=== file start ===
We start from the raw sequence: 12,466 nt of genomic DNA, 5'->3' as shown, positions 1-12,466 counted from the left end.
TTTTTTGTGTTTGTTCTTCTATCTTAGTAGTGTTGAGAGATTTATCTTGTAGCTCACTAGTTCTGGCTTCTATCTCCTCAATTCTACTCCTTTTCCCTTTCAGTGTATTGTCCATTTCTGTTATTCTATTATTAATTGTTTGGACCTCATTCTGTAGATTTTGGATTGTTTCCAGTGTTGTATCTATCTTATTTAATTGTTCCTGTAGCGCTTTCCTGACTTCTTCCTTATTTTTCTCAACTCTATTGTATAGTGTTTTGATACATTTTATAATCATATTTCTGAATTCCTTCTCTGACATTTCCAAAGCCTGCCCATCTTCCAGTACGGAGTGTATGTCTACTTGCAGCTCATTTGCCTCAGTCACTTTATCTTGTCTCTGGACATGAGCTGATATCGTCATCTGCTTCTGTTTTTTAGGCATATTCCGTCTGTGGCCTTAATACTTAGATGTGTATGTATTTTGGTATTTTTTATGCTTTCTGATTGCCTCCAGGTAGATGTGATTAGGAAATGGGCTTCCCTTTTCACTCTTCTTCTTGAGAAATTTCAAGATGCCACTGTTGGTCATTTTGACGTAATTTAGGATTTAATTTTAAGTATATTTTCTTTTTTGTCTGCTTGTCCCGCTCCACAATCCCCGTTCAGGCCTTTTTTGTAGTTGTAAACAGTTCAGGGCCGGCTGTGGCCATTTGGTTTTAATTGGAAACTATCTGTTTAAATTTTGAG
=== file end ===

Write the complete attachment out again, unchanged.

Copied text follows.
We start from the raw sequence: 12,466 nt of genomic DNA, 5'->3' as shown, positions 1-12,466 counted from the left end.
TTTTTTGTGTTTGTTCTTCTATCTTAGTAGTGTTGAGAGATTTATCTTGTAGCTCACTAGTTCTGGCTTCTATCTCCTCAATTCTACTCCTTTTCCCTTTCAGTGTATTGTCCATTTCTGTTATTCTATTATTAATTGTTTGGACCTCATTCTGTAGATTTTGGATTGTTTCCAGTGTTGTATCTATCTTATTTAATTGTTCCTGTAGCGCTTTCCTGACTTCTTCCTTATTTTTCTCAACTCTATTGTATAGTGTTTTGATACATTTTATAATCATATTTCTGAATTCCTTCTCTGACATTTCCAAAGCCTGCCCATCTTCCAGTACGGAGTGTATGTCTACTTGCAGCTCATTTGCCTCAGTCACTTTATCTTGTCTCTGGACATGAGCTGATATCGTCATCTGCTTCTGTTTTTTAGGCATATTCCGTCTGTGGCCTTAATACTTAGATGTGTATGTATTTTGGTATTTTTTATGCTTTCTGATTGCCTCCAGGTAGATGTGATTAGGAAATGGGCTTCCCTTTTCACTCTTCTTCTTGAGAAATTTCAAGATGCCACTGTTGGTCATTTTGACGTAATTTAGGATTTAATTTTAAGTATATTTTCTTTTTTGTCTGCTTGTCCCGCTCCACAATCCCCGTTCAGGCCTTTTTTGTAGTTGTAAACAGTTCAGGGCCGGCTGTGGCCATTTGGTTTTAATTGGAAACTATCTGTTTAAATTTTGAG